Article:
- November 13, 2020
Commercial real estate, particularly the retail variety, has taken a big hit from the coronavirus pandemic. Rent payments have been missed, and stores have been vacated as a quarantined populace shifts even more of its shopping online and away from brick-and-mortar establishments.
Office space, too, has entered turbulent times as businesses transition to remote workforces in response to the COVID-19 crisis. Even companies that own their headquarters, such as Tampa-based insurance firm HCI Group Inc. and Venice-based drinkware manufacturer Tervis, have put those buildings up for sale, seeking $47.5 million and $14.5 million, respectively, for the properties.
“I've been hearing about the retail apocalypse for about 15 years, and it just hasn't happened.” Jeff Landry, co-founder and CEO of ID Plans
The trend could turn out to be bad news for CRE valuations. But that could be good news for Tampa-based ID Plans, a tech company that uses a web-based, Software-as-a-Service platform called ID 360 to help CRE property owners nationwide manage and market properties. While the company had handled real estate data for clients for nearly two decades, ID 360 is its newest, and most robust iteration, of the service.
Founded by Jeff Landry and Mike Rustenberghe in 1999, ID Plans has seen other periods of turbulence, from the dot-com crash to the recession of the late 2000s, roil the CRE market. Each time, the company, with 45 employees and some 400 clients, has come out stronger. Landry, 57, declines to disclose the privately held firm’s revenues but says sales have grown about 28% year-over-year from 2017 to 2019.
The coronavirus pandemic, however, is an altogether different type of crisis. Landry, in guiding ID Plans to maintain its growth trajectory, says the first thing to do is to not panic.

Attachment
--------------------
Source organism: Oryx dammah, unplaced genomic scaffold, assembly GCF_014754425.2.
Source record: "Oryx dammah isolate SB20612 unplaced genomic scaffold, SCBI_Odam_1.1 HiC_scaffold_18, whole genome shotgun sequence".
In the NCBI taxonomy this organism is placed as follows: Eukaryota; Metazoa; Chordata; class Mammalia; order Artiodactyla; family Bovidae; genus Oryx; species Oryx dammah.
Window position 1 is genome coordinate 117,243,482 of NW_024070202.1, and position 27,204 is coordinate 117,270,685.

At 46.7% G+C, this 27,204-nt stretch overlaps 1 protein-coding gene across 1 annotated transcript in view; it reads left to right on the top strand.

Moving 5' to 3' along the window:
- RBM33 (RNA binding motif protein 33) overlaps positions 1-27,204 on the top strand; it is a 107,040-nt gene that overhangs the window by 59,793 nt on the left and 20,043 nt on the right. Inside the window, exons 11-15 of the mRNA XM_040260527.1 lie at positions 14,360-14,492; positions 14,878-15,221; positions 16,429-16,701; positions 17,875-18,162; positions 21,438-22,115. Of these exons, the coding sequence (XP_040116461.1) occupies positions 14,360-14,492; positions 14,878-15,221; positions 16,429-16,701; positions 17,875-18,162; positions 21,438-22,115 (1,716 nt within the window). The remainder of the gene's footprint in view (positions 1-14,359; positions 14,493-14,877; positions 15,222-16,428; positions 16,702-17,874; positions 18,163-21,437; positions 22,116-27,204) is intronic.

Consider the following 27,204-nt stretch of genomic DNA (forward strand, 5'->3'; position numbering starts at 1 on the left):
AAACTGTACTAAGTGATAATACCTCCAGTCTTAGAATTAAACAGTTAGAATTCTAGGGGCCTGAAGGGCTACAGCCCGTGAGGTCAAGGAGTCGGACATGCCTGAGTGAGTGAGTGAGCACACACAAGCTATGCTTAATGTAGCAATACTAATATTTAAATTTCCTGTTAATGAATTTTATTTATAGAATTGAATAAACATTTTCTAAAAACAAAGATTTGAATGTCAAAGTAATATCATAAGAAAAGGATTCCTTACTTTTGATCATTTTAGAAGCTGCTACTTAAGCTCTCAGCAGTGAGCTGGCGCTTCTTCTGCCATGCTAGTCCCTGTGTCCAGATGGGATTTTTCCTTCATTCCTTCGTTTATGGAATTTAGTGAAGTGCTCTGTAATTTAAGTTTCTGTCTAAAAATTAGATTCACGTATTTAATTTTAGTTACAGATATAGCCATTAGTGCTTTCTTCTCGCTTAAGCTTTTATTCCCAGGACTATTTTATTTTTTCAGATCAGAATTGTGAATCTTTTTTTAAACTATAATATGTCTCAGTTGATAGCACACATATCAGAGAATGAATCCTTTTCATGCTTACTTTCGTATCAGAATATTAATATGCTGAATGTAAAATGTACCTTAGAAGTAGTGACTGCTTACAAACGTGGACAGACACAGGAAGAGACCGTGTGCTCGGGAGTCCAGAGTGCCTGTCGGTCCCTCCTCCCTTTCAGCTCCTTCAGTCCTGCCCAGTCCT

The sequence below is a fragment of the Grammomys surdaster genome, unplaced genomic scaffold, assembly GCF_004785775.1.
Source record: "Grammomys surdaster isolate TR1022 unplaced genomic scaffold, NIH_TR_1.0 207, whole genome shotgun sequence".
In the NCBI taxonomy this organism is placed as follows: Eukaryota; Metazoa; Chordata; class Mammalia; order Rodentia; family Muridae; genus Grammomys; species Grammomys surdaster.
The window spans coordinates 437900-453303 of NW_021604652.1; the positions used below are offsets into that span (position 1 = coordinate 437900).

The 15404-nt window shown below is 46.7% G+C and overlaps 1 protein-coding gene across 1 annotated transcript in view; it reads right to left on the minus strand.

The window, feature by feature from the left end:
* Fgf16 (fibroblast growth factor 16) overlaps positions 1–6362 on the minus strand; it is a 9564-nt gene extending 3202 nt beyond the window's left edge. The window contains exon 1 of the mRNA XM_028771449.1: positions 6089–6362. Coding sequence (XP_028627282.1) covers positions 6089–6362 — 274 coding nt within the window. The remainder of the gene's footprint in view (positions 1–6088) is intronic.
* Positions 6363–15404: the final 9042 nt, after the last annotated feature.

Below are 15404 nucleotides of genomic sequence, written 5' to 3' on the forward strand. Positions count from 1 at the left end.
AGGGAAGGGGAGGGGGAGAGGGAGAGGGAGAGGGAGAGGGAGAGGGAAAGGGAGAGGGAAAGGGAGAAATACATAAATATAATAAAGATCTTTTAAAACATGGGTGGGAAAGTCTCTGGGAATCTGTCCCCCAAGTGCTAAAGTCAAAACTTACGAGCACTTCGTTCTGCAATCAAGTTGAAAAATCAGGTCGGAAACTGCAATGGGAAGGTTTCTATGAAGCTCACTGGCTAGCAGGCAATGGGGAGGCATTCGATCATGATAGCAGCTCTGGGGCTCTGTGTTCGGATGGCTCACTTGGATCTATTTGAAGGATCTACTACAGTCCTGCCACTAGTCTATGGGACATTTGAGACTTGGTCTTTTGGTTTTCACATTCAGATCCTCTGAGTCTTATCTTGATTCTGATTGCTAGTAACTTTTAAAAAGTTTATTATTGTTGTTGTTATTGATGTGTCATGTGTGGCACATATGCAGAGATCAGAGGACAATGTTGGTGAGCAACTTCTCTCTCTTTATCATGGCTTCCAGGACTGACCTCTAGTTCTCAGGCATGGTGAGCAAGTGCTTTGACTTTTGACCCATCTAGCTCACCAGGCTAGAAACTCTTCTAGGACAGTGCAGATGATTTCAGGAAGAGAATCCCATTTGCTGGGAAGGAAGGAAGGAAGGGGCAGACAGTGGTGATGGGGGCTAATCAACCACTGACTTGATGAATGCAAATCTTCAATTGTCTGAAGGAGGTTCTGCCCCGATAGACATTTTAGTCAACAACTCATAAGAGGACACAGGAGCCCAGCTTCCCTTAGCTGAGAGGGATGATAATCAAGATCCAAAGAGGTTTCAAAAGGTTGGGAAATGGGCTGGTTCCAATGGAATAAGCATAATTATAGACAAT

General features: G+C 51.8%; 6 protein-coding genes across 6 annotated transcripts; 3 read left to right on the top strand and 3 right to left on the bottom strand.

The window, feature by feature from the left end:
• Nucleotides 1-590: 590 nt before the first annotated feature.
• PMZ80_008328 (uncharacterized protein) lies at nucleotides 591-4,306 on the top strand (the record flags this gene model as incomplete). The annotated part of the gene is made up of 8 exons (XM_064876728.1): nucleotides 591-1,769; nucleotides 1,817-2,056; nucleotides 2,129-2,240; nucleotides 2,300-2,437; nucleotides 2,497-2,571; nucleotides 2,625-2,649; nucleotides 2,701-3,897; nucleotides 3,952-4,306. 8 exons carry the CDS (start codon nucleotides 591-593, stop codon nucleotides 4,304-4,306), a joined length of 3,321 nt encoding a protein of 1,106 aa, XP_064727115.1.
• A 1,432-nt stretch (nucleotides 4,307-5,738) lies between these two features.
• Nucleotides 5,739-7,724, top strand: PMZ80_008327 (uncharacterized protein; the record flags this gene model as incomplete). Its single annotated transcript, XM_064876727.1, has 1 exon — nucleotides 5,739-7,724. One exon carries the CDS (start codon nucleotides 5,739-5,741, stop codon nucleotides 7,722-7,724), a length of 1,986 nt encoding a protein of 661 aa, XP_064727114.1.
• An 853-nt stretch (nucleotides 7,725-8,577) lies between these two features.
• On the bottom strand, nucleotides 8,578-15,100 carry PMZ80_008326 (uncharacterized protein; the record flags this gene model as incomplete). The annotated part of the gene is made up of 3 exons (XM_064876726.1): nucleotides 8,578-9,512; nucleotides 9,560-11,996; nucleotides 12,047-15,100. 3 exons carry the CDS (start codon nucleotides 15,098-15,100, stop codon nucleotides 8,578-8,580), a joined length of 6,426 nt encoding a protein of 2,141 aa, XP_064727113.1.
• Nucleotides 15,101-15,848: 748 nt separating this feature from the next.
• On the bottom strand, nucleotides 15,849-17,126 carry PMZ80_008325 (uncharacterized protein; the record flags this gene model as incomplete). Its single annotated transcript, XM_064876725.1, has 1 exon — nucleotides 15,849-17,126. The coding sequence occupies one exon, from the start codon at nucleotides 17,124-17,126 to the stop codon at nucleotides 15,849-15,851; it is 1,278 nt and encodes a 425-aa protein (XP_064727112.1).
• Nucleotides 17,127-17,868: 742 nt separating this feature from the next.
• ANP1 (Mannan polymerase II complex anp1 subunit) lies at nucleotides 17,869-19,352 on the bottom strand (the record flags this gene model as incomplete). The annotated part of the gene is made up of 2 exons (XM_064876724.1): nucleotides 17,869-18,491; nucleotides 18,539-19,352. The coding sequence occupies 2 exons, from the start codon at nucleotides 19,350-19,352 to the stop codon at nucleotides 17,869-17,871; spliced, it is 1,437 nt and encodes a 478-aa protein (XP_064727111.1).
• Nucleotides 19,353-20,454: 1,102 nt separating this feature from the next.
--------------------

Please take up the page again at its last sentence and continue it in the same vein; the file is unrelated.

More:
“I've been hearing about the retail apocalypse for about 15 years, and it just hasn't happened,” he says, pointing out U.S. retail sales rose by 17.7% in May, far above the 8% forecast. “It might just be a knee-jerk reaction, but I think it will continue. People are going to go back out and shop.”
ID Plans, Landry says, has been careful to focus its sales strategy on open-air strip malls and shopping plazas anchored by grocers like Publix, rather than enclosed malls that have struggled mightily, even before COVID-19, to attract shoppers and, thus, generate little interest from property brokers and REITs that might want to use ID 360.
“There will be more vacant spaces, so we couldn’t be busier,” Landry says, adding it was pure coincidence — or perhaps serendipity — that the company rolled out ID 360 amid a global pandemic that has severely curtailed business travel. “We've introduced a virtual tour that’s very upward trending.”
ID 360 can show a user the condition of a building’s roof, down to the tiniest details. It also displays hundreds of data points that display everything from the age and location of the HVAC system to reports on Americans with Disability Act compliance. The ID 360 listing for a gym in a shopping center in Nashville, Tenn., for example, has 413 specific data points.
“We have data on more than 700 million square feet of property,” says Jordan Hearin, the ID Plans Chief Technology Officer, who played a key role in creating ID 360. “By the end of 2021, we should have over a billion. Quiet, for 21 years now, we’ve been collecting this data, building it and building it and building it.”
Landry says the biggest challenge has been updating the way ID Plans presents the data it collects. When he first started out, the paper-based product was called Remote Property Manager. Then, with a shift to PDF documents, it became Space Profile. But with information technology changing so quickly, it’s taken about five or six years, Landry estimates, to get ID 360 up and running — “To get it right,” he says, “has been a struggle.”
What hasn’t been a struggle, much to Landry’s surprise and delight, has been customer adoption. “Anytime there's change, there's going to be resistance,” he says. “But as it turns out, people really embrace the product. They love it, which is great.”
That statement is borne out by ID Plans’ sales trends, Landry says. About 97% of the company’s revenue comes from existing and returning clients, who pay a one-time data collection fee of $1,100-$10,000 and then a recurring monthly subscription that ranges from $30-$250.
ID 360 is “comparable to most other SaaS products,” Landry says. And although architects, who he views as the firm’s only competitors, can provide similar services, Landry says ID 360's platform wins the day. "We give clients a consistent delivery — the format’s always the same.”
(This story was updated to reflect the correct title of Jordan Hearin.)